The rock opera got a punk-and-plaid makeover with the Sept. 16 premiere of American Idiot, a rowdy new musical based on Oakland pop-punk group Green Day’s 2004 album of the same name.
The Grammy-award-winning album, which catapulted the band to international stardom, traded the band’s signature four-chord wonders for epic, structurally complex songs detailing the story of Jesus of Suburbia, an anti-hero on a punk rock odyssey from the suburbs to the big city.
The musical, whose run has been extended to Nov. 1 at the Berkeley Repertory Theater, was directed by Michael Mayer in collaboration with Green Day frontman Billie Joe Armstrong. Aside from writing the lyrics to every song in the production, Armstrong also provided Mayer with creative support.
Mayer is no stranger to gutsy productions. He first made a splash in the theater world with his racy Tony-award winning musical Spring Awakening in 2006.
Like Spring Awakening, which raised eyebrows for its brazen portrayal of teenage sexuality, Mayer’s latest production is not afraid to push the boundaries of the musical theater genre. With a scantily clad cast, copious swearing and a hefty dose of simulated sex and drug use, American Idiot is certainly not Cats or Annie.
It chronicles the exploits of a group of suburban punk rockers dealing with impending adulthood. Frustrated and bored in the fictional city of Jingletown (a nod to the nickname of Oakland’s Fruitvale district, where Green Day has lived and recorded), the friends attempt to reconcile their youthful thirst for rebellion with the pressure they feel to grow up.
As the production unfolds, we watch as the protagonist Johnny (John Gallagher Jr.), based on Jesus of Suburbia, leaves the confines of Jingletown for the city, where he meets girlfriend Whatsername (Rebecca Naomi Jones) and befriends showstopper St. Jimmy (Tony Vincent), a wicked drug dealer who gets him hooked on heroin.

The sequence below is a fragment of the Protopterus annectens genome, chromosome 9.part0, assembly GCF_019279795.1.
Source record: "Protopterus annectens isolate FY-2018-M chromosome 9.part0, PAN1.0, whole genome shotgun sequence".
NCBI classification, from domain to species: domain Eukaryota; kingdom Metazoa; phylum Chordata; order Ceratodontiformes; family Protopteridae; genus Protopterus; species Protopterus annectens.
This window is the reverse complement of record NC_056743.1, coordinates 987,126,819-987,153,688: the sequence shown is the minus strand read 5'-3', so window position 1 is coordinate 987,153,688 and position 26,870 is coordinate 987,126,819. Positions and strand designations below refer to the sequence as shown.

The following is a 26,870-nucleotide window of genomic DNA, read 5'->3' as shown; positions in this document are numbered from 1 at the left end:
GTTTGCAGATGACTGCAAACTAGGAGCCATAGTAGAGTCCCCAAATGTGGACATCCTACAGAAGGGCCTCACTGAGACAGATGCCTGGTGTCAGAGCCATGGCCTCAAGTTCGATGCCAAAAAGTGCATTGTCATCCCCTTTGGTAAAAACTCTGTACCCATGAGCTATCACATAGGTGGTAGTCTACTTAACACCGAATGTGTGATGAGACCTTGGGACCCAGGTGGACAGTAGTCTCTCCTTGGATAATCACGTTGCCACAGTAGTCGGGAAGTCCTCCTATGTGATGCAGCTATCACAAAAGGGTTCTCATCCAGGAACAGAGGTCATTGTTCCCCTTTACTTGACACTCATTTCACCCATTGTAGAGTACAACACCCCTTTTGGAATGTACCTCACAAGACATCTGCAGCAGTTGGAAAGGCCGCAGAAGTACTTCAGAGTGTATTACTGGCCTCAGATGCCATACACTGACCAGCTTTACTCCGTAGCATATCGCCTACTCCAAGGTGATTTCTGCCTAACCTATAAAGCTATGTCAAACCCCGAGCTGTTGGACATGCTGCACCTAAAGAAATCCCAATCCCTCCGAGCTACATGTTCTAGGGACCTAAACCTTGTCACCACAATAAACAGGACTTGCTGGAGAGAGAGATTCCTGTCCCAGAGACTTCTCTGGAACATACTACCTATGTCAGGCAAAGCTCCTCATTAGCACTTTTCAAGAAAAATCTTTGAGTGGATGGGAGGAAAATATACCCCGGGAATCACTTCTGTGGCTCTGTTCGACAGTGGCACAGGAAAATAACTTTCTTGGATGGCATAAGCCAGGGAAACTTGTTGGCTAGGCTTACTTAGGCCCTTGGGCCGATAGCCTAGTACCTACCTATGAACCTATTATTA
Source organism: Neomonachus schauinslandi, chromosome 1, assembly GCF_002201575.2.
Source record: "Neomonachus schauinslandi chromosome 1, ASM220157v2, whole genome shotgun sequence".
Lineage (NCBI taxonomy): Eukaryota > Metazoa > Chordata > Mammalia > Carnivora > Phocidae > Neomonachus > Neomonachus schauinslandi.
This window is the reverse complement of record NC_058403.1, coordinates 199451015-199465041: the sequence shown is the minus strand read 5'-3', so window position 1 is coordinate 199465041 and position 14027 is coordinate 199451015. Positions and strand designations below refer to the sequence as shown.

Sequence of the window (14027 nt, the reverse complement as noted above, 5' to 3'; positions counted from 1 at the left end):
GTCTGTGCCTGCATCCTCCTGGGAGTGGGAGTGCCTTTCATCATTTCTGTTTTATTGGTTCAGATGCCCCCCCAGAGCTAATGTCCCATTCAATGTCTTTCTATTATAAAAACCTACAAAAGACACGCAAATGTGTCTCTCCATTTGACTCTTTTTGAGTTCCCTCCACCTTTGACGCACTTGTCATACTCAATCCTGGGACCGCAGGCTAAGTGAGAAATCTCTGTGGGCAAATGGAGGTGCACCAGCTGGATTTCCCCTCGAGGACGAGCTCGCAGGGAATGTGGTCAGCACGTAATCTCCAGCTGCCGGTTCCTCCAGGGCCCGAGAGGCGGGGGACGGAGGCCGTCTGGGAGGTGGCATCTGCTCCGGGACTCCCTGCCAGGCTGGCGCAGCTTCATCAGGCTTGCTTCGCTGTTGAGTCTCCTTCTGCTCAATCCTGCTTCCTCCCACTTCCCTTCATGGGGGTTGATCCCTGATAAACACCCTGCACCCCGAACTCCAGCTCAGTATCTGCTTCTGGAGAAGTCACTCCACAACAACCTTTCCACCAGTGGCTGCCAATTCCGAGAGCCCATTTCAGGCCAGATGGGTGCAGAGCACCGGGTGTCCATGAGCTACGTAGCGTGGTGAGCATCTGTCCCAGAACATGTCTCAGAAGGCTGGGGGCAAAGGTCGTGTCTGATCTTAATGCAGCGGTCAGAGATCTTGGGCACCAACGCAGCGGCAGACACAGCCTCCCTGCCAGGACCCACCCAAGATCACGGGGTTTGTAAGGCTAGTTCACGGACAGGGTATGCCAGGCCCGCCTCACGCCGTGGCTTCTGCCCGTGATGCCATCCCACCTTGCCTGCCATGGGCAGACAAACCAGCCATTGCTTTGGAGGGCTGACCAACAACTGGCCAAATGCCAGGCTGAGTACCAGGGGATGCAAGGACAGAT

Meanwhile, back at home, Johnny’s friends are not faring much better. His friend Tunny (Matt Caplan) joins the army and is deployed to Iraq — much to the horror of his buddies — eventually getting injured on the battlefield. Will (Michael Esper), the only member of the group to remain in Jingletown, accidentally gets his girlfriend Heather (Mary Faber) pregnant, prompting the crowd to cheer with East Bay pride when she walked onstage, belly protruding underneath a shirt that read “I Hella Heart Oakland.”
These stories are told without the use of any dialogue. Instead the cast, backed by an onstage band, rips through song after song, with solos bouncing from character to character. The set is minimalism at its best: a warehouse covered in yellowing punk fliers and posters, with several television screens mounted high on the walls. Sometimes the screens are blank, and sometimes they show news footage or footage of the cast members themselves — American Idol even makes a brief appearance. Ratty couches and beds are scattered around the stage, along with metal scaffolding and stairs, which cast members climb during musical numbers. There’s even a scene where Tunny and his dream girl float above the stage on wires, engaged in an aerial pas-de-deux while he is heavily drugged in an army hospital.
All in all, American Idiot succeeds in capturing punk rock ethos and suburban ennui onstage. If you can accept the unusual pairing of theatrical vibrato singing with the fuzzy distorted guitars, it is easy to enjoy the lively adaptation of Green Day’s record. Despite the fact that there is something inauthentic and forced about attempting to translate the grimy spirit of punk rock into a musical, the cast is talented enough to pull it off. They are an ethnically diverse group — a refreshing feat in both the world of musical theatre and world of punk — and, as evidenced in the playbill, many of them are big alternative-music fans themselves (ensemble actor Theo Stockman thanks both the Cure’s Robert Smith and Radiohead’s Thom Yorke in his biography).
If the standing ovation at the end of the show was any indication, Andrew Lloyd Webber, reigning king of the rock opera, may have to watch out. He can have Jesus Christ Superstar. Jesus of Suburbia is the new kid in town.